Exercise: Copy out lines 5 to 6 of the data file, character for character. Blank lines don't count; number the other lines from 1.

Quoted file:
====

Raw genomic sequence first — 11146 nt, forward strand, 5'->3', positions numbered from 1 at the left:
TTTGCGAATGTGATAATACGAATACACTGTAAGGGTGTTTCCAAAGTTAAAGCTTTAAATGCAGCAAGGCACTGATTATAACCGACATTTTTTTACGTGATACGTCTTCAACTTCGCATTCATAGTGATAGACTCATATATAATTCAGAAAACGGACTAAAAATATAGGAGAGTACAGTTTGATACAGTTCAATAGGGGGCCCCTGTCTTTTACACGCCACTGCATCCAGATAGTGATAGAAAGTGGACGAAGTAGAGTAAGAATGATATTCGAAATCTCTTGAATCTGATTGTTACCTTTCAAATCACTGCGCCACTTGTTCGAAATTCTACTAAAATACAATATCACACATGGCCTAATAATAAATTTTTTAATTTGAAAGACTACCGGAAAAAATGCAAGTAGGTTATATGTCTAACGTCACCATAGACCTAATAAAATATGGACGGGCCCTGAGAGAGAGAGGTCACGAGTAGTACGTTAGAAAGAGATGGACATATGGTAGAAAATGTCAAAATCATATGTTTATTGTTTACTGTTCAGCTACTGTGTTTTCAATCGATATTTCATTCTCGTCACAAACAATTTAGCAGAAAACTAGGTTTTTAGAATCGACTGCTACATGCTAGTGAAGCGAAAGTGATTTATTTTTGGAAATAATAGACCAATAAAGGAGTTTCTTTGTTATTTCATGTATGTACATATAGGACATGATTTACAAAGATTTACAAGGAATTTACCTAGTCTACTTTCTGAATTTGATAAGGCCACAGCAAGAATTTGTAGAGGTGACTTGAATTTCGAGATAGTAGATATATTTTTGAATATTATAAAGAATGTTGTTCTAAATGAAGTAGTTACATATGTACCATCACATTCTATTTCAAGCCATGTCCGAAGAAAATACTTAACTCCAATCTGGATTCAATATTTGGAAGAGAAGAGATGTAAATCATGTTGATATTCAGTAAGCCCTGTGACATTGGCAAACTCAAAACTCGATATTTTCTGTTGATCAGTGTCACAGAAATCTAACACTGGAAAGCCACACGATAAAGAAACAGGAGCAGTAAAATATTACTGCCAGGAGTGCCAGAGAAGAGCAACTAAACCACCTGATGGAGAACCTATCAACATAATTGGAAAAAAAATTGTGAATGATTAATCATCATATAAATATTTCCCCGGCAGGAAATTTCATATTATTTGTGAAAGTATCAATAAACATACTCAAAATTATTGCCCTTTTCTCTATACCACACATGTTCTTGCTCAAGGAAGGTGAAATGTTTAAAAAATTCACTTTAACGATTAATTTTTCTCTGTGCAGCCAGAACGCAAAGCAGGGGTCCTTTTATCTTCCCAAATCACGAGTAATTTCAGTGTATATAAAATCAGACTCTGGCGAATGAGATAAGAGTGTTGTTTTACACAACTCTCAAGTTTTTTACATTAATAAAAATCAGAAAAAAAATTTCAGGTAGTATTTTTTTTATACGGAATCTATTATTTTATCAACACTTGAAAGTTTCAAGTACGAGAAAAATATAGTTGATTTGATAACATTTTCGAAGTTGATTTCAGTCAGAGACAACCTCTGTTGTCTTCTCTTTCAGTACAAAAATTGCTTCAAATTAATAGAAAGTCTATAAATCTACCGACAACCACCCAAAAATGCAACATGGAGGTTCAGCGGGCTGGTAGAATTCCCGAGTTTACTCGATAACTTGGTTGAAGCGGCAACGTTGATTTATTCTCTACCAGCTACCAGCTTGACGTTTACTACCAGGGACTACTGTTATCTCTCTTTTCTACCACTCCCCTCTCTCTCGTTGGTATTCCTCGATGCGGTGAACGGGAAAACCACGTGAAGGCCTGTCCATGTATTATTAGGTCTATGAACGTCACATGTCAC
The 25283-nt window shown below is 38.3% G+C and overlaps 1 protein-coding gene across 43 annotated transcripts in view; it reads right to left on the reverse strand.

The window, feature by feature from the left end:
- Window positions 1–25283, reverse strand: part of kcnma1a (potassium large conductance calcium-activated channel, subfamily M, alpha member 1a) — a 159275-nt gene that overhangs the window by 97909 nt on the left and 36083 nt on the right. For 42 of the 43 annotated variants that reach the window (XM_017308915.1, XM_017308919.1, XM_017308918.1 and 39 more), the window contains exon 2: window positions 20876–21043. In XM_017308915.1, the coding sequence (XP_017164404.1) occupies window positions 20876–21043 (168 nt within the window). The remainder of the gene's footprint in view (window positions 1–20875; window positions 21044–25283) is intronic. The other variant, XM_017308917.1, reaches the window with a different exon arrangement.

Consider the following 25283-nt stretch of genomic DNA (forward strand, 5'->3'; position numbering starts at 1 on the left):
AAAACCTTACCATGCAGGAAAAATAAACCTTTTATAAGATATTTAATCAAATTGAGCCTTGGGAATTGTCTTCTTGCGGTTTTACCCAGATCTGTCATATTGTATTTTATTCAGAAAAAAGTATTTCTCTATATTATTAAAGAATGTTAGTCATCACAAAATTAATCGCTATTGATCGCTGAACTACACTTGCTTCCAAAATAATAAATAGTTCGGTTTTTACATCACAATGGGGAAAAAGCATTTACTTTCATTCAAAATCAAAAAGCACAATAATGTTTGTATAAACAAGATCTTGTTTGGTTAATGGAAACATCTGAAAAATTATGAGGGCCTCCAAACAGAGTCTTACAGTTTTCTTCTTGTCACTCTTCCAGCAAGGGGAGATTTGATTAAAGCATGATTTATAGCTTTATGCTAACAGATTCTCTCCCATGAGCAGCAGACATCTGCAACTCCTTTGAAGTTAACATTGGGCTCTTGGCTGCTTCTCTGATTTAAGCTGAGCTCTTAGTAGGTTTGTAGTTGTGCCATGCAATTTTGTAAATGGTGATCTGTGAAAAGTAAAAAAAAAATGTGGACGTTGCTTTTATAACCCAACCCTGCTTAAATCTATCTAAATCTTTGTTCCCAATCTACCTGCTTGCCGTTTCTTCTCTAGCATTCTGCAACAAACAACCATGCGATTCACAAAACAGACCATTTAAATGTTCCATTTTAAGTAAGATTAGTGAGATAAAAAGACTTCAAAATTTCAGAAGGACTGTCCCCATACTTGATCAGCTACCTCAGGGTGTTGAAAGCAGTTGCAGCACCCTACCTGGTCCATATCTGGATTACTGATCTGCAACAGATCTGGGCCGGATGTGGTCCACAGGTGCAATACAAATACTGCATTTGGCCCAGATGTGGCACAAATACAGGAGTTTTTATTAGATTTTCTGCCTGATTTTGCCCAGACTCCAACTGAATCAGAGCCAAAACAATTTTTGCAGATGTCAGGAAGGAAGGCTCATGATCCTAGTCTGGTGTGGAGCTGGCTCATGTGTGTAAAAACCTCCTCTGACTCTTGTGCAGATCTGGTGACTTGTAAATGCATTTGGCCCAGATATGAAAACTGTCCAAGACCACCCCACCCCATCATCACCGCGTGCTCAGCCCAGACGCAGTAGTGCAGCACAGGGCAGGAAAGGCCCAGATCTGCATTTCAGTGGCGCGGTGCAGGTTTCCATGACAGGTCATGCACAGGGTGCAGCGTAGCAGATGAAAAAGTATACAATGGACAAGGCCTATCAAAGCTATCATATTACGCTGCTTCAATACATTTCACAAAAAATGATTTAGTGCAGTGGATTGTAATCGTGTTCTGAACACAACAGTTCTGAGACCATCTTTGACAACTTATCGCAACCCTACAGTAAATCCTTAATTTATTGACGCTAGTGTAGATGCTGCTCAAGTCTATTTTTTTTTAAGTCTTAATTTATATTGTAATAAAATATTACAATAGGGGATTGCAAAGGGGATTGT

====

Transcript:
- Window positions 1–25283, reverse strand: part of kcnma1a (potassium large conductance calcium-activated channel, subfamily M, alpha member 1a) — a 159275-nt gene that overhangs the window by 97909 nt on the left and 36083 nt on the right. For 42 of the 43 annotated variants that reach the window (XM_017308915.1, XM_017308919.1, XM_017308918.1 and 39 more), the window contains exon 2: window positions 20876–21043. In XM_017308915.1, the coding sequence (XP_017164404.1) occupies window positions 20876–21043 (168 nt within the window). The remainder of the gene's footprint in view (window positions 1–20875; window positions 21044–25283) is intronic. The other variant, XM_017308917.1, reaches the window with a different exon arrangement.

Consider the following 25283-nt stretch of genomic DNA (forward strand, 5'->3'; position numbering starts at 1 on the left):